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The identity of Vaiśālī is changing through the constructions of Buddhist Shanti Stupas, temples and monasteries of Eastern and South- East Asian countries. These modern developments raise several questions about their history, local and international identity, reclaim and conflicts. I would like to discuss Vaiśālī in relation to their archaeological past and historical importance in the Buddhist world, and how they became important in the modern world. This paper proposes to examine the revival of Buddhist Modernism through art & architectures of Buddhist temples and monasteries of Eastern and South- East Asian countries in Vaiśālī.
 The German Buddhologist heinz Bechert coined the term ‘ Buddhist Modernism’ and defined it as follows: “Buddhist modernism is characterized by the emphasis laid on rationalist elements in Buddhist teachings, by the belief that the teachings of Buddhism and those of modern science are not only in conformity but identical, by the tacit elimination of the traditional cosmology, and by a reinterpretation of the objective of the Buddhist religion in terms of social reform and the building of a better world.” Bechert noted that Buddhist modernism is also characterized in part by the creation of lay religious organizations that did not previously exist. For him, the primary ethos animating this modern interpretation of Buddhism is the attempt to bridge the traditional gap between otherworldly and this-worldly practices and aims, transforming a religion of world-renunciation into one stressing societal reform and human development. (David L. McMahan, Buddhism in the Modern World. Routledge, 2012.)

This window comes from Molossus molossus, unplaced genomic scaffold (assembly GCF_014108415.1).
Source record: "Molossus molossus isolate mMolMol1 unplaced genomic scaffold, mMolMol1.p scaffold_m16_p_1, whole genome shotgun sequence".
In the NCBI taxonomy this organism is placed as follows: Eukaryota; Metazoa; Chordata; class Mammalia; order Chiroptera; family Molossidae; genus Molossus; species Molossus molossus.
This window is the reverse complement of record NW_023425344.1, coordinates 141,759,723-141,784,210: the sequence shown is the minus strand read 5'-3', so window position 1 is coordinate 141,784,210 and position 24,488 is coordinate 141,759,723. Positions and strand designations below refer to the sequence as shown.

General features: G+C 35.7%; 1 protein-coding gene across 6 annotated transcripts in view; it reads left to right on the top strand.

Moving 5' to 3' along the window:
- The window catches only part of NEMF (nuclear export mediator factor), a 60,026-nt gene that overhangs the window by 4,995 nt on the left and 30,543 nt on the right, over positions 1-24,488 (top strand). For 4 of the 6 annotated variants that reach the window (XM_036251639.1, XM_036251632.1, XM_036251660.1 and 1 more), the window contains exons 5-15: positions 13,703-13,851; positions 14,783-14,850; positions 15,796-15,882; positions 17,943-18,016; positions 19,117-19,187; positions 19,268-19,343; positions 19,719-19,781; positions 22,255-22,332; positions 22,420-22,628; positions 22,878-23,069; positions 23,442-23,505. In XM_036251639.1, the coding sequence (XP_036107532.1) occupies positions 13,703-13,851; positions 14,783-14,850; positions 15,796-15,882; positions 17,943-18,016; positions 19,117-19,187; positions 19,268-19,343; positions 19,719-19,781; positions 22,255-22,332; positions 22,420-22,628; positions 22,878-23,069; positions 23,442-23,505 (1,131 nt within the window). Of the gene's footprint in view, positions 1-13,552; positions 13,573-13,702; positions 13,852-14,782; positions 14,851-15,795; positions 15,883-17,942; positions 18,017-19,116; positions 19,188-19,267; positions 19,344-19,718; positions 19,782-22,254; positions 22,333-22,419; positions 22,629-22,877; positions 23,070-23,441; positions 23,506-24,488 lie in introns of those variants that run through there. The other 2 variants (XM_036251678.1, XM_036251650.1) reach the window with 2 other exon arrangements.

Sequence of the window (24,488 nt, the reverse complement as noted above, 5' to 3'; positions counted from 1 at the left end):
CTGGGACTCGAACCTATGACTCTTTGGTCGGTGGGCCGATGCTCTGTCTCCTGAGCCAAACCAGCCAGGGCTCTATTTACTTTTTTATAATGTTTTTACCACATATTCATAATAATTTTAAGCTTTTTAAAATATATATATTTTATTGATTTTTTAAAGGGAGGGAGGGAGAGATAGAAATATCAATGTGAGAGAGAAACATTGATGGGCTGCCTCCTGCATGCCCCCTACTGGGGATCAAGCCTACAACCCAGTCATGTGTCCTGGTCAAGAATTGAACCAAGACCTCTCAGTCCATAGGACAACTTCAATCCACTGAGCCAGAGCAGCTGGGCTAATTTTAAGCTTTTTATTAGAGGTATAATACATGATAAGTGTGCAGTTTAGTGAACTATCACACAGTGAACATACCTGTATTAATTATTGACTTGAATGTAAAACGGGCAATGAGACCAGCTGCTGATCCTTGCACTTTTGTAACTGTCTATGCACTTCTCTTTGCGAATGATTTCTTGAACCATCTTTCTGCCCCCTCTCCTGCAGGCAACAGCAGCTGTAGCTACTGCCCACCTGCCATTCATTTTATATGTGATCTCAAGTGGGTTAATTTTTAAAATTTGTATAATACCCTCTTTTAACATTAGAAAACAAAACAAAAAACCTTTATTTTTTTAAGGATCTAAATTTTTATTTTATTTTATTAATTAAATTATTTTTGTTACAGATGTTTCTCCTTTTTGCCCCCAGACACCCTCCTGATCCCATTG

Vaiśālī has more than ten temples and monasteries built by Buddhist countries such as China, Korea, Japan, Thailand, Vietnam, Cambodia, Myanmar, Sri Lanka.